3

(4) A branch does not have a Head of Internal Audit. ‘P’ is allocated local responsibility for internal audit in relation to that branch.

P needs approval to perform the other local responsibility function. However, if P has already been approved to perform another FCA-designated senior management function or (if the firm is a PRA-authorised person)5PRA-designated senior management function for that firm4, then P will not be performing the other local responsibility function.

(5) ‘A’ is appointed to perform the executive director function4. The same branch also allocates local responsibility for some branch functions to A.

3

A only needs approval to perform the executive director function4.

3

(6) ‘A’ is approved to perform the other local responsibility function. Later, A is appointed to perform the executive director function4 for the same firm.

3

A requires approval for the other local responsibility function when A is first appointed. When A is later approved to perform the executive director function4, A stops performing the other local responsibility function. The firm should use Form E to apply for approval for A to perform the executive director function and to notify the FCA that A is no longer performing the other local responsibility function.4

33

(7) ‘A’ is appointed to perform:

(a) the compliance oversight function for one firm (Firm X) in a group (which may or may not be an SMCR firm to which the other local responsibility function applies4); and

(b) a function coming within the scope of the other local responsibility function for the United Kingdombranch of4 another firm (which is an overseas SMCR firm to which the other local responsibility function applies4) in the same group (Firm Y).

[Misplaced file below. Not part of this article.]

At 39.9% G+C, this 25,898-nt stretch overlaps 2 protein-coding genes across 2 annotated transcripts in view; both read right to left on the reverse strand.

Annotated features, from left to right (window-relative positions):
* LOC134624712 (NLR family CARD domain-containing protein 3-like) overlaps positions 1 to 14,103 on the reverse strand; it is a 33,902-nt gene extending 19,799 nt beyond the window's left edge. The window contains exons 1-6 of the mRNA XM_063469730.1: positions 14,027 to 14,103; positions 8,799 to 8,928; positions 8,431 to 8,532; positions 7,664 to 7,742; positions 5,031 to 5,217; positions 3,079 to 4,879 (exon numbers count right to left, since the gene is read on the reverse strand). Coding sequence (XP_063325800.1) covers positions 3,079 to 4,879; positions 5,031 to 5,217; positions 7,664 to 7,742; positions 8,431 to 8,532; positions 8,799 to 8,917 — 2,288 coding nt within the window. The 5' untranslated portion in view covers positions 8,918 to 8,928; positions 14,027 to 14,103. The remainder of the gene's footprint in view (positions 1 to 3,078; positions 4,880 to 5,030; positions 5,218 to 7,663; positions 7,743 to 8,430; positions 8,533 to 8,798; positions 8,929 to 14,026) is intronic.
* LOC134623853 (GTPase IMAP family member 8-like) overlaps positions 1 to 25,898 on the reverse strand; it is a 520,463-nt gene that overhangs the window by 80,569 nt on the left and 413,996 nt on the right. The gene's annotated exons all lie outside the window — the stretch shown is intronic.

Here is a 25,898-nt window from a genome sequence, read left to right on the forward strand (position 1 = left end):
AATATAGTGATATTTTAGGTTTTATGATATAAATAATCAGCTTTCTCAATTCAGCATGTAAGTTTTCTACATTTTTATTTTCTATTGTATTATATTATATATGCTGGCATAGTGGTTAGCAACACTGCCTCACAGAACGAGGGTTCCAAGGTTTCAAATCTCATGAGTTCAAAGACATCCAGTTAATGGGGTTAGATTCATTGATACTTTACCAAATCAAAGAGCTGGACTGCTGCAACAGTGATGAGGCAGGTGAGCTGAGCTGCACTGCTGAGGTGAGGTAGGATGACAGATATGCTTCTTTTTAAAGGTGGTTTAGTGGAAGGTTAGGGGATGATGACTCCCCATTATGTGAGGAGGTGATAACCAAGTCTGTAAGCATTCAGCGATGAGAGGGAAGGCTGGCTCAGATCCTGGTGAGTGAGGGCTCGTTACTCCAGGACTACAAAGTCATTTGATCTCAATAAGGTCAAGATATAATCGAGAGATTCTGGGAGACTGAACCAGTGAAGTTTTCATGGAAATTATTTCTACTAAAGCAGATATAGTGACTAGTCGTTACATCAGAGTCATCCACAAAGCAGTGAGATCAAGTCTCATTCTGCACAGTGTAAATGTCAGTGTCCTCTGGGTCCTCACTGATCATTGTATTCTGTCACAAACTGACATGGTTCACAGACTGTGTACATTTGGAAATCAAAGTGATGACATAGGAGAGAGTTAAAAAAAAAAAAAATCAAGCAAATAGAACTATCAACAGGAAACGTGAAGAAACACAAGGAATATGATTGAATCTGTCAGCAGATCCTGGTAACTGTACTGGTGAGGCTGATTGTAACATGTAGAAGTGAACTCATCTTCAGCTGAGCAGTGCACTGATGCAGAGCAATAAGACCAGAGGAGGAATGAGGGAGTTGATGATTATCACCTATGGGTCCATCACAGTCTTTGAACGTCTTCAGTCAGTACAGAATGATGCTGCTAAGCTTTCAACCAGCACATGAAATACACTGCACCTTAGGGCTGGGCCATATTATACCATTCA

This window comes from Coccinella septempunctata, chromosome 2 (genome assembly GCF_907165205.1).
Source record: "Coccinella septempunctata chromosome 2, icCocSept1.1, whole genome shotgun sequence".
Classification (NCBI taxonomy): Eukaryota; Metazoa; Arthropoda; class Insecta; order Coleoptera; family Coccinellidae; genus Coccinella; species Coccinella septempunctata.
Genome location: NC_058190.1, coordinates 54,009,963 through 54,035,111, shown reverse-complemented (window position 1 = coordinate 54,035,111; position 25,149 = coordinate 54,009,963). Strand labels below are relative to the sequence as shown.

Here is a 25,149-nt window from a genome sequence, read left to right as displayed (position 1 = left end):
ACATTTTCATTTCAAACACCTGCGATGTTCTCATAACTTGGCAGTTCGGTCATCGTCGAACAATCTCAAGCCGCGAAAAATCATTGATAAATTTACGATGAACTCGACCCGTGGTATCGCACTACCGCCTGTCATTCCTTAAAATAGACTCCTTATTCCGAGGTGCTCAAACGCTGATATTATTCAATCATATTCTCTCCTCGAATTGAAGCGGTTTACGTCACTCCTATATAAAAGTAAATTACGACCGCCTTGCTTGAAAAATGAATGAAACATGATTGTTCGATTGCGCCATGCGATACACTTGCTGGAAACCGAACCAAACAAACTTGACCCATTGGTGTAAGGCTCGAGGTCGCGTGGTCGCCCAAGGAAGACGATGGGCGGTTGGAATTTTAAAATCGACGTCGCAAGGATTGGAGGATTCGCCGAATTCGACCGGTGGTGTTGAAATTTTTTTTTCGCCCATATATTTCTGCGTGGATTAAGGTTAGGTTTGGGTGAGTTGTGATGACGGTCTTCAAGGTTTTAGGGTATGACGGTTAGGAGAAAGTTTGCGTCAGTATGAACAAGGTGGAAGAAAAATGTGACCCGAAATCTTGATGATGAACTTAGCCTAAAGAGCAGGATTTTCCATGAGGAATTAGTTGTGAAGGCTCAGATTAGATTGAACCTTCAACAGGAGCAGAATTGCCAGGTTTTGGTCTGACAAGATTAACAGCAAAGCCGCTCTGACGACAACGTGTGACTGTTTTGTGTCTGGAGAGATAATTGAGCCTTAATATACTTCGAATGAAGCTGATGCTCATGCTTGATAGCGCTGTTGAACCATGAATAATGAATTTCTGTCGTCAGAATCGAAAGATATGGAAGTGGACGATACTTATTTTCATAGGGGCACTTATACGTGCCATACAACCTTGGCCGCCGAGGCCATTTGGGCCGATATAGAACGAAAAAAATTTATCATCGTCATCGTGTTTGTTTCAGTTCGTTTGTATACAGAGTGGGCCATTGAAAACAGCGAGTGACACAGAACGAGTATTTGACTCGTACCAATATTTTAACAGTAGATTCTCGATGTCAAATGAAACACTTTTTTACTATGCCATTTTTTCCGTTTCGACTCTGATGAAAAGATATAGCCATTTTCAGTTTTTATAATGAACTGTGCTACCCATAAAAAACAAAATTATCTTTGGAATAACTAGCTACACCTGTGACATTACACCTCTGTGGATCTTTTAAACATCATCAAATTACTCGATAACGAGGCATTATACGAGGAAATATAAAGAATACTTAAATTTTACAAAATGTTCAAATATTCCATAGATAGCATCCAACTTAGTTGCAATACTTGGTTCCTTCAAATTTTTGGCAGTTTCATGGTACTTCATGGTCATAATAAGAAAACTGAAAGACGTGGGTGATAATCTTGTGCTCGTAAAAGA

A needs approval to perform the compliance oversight function for Firm X and the other local responsibility function for Firm Y.

(8) ‘A’ is appointed to take on some functions that come within the other local responsibility function. Later, A is appointed as chief risk officer. A is a type of firm for which being chief risk officer is a PRA designated senior management function or an FCA-designated senior management function5.

4

On A’s first appointment, A will need to be approved to perform the other local responsibility function.

On being approved as chief risk officer, A stops performing the other local responsibility function4.

(9) ‘A’ is appointed as an executive director. A then resigns and takes up a job with the same firm coming within the other local responsibility function4.

On A’s first appointment, A will need to be approved to perform the executive director function4. A will need to get approval to perform the other local responsibility function before A takes up their new responsibilities4.

3

Note: Local responsibility is explained in SYSC 26 (Senior managers and certification regime: Overall and local responsibility).4